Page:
Montreal Protocol & Paris – a tale of two climate initiatives

The Paris Climate Agreement has been widely hailed as a major diplomatic success and a good first step for world governments to ramp up their mitigation ambitions.

As more than 160 world leaders gather today in New York for the agreement’s signing ceremony, climate action has perhaps never been higher on the global governance agenda – but there’s more to be said and done to avert billions of tonnes of greenhouse gases from damaging our precious climate.

Most importantly, the Montreal Protocol is this year geared up to agree an amendment to phase down the consumption and production of hydrofluorocarbons (HFCs), dangerously potent greenhouse gases widely used in refrigeration whose projected growth is likely to derail any climate mitigation commitments. This move would represent the single most effective climate mitigation measure within easy reach and would complement the commitments made in Paris.

Paris Agreement – what does it mean for the climate?

The first impacts of climate change are with us already – flooding in Bangkok, Thailand (c) Félix Laframboise/iStock

As opposed to the Kyoto Protocol, which was undermined by low targets and selective international participation, the Paris Agreement is a universal climate accord expected to push the governments of both developed and developing nations to commit to a low carbon future. At the core of the agreement is the ‘bottom-up’ process of Intended Nationally Determined Contributions (INDC) already submitted to the UN Framework Convention on Climate Change (UNFCCC) comprising emissions targets and policies for the 2020-30 period.

An important outcome from Paris is that the goal of holding average global temperature increase below 2°C was strengthened in the Paris Agreement to ‘well below 2°C above pre-industrial levels and to pursue efforts to limit the temperature increase to 1.5°C’. To achieve this goal, parties aim to reach the global peaking of greenhouse gas emissions as soon as possible. Moreover, countries are duty-bound to strengthen commitments every five years to reduce greenhouse gases, the so-called ‘ratchet-up mechanism’. A stocktake of global mitigation efforts will happen from 2023 onwards every five years, with a pilot ‘facilitative dialogue’ in 2018 to assess countries’ interim efforts.

Action prior to 2020 was also given special attention in Paris with a decision, alongside the agreement text, to hold high-level meetings of governments, non-state actors, civil society and business representatives to showcase and enhance climate plans.

Hydrofluorocarbons and other short-lived climate forcers need to be tackled as a matter of urgency

Even with full implementation of the INDCs submitted so far, the 2015 UN’s ‘Emissions gap report’ calculates that the world is on a path consistent with a greater than 3°C temperature rise.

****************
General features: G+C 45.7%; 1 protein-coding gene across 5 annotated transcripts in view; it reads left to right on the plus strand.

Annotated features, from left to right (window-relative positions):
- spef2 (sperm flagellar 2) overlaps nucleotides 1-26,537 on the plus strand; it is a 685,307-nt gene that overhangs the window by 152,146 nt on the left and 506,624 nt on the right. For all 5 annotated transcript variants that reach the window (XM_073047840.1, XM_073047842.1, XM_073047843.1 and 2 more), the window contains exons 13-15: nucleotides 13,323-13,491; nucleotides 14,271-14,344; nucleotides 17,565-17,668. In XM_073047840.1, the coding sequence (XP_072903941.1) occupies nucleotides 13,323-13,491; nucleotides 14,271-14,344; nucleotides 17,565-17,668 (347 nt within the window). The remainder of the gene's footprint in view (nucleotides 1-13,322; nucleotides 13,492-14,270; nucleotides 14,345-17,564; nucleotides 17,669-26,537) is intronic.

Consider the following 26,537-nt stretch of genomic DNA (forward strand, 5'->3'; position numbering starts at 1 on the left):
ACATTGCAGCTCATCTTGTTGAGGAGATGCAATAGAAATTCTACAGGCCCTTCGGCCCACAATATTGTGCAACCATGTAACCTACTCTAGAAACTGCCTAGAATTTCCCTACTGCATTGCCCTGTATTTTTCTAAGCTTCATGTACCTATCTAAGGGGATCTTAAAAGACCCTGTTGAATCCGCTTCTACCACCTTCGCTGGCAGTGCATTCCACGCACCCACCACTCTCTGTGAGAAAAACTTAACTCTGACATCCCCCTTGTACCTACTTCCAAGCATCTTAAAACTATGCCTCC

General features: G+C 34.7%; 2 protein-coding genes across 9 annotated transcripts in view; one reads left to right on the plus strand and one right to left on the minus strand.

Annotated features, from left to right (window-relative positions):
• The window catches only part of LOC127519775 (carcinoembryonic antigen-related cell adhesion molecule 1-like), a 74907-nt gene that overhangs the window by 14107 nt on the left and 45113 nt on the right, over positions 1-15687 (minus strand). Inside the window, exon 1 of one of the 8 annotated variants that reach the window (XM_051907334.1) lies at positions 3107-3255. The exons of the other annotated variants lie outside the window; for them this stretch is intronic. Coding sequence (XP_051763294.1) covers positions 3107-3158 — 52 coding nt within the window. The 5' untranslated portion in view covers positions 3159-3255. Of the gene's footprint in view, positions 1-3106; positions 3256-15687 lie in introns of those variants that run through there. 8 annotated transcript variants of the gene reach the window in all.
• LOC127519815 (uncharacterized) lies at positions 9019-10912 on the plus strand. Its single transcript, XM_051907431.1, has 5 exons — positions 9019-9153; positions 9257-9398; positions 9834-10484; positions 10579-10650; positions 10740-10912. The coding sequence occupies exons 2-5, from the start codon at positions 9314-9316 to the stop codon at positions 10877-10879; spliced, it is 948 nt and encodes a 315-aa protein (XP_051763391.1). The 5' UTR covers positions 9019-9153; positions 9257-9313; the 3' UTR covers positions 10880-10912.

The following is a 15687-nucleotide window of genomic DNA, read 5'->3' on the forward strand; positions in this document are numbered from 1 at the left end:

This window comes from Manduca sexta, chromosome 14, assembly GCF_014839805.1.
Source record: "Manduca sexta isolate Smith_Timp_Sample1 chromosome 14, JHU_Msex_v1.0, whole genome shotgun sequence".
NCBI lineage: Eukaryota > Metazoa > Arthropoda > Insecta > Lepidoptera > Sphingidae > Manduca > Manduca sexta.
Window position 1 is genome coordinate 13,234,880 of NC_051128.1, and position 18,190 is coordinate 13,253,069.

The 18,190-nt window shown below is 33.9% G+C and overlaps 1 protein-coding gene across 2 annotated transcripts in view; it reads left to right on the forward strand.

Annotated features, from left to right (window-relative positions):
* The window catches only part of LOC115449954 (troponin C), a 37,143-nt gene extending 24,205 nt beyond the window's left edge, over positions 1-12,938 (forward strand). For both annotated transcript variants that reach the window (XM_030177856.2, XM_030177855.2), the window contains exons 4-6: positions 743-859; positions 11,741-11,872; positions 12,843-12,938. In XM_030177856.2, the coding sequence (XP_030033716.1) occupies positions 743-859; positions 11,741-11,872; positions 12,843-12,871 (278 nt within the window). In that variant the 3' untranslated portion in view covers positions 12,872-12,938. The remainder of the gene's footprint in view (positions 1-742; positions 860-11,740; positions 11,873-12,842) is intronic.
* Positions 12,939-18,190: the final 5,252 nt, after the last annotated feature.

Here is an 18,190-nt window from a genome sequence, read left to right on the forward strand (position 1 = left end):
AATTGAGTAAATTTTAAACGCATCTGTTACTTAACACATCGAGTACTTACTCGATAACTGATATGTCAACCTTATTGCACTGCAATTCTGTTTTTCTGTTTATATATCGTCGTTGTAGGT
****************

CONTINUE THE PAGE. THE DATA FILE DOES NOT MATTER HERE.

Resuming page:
Air-con units in Hong Kong by DL5MDA

Air-con units in Hong Kong, by DL5MDA

EIA has long advocated amending the Montreal Protocol to bring about a global phase-down of HFCs as one of the most cost-effective and efficient ways to reduce the ‘gigatonne gap’. Proposals being discussed have the potential to avoid over 100 billion tonnes of CO2e by 2050, equivalent to the greenhouse gas emissions from almost 24,000 coal fired power plants in one year. Moreover, getting rid of HFCs would mean one of the seven greenhouse gases would be almost eliminated through upstream regulation – an effective type of environmental regulation aimed at tackling consumption and production, thus eliminating both supply and demand for HFCs. The Montreal Protocol has successfully applied this form of regulation to eliminate ozone-depleting substances and put the ozone layer on a path to recovery.

After parties adopted the ‘Dubai pathway on HFCs’ in November 2015 and committed to agree a phase-down amendment in 2016, a working group in Geneva at the beginning of this month was entirely dedicated to solving the challenges towards an amendment.

HFCs are uniquely placed as a perfect fit for near-term climate mitigation as their atmospheric lifetime is relatively short but their climate impact is thousands of times more powerful than CO2. This means that immediate cuts in HFC consumption and production will rapidly contribute to lowering greenhouse gas concentrations in the atmosphere, helping to avoid dangerous climate tipping points.

The signing of the Paris Climate Agreement today is largely symbolic, with ratification from at least 55 countries representing a minimum of 55 per cent of global emissions required for it to become operational. What will really count in the end are the actions taken by the world’s governments, both within and outside the UNFCCC, to drastically cut greenhouse gas emissions.

If policymakers fail to utilise all available climate mitigation levers to reduce emission levels in the short term, there is no credible scenario to avoid the worst climate change consequences.

A global agreement in 2016 to phase down HFCs under the Montreal Protocol is a vital first step to demonstrating that the Paris agreement can, and will, succeed.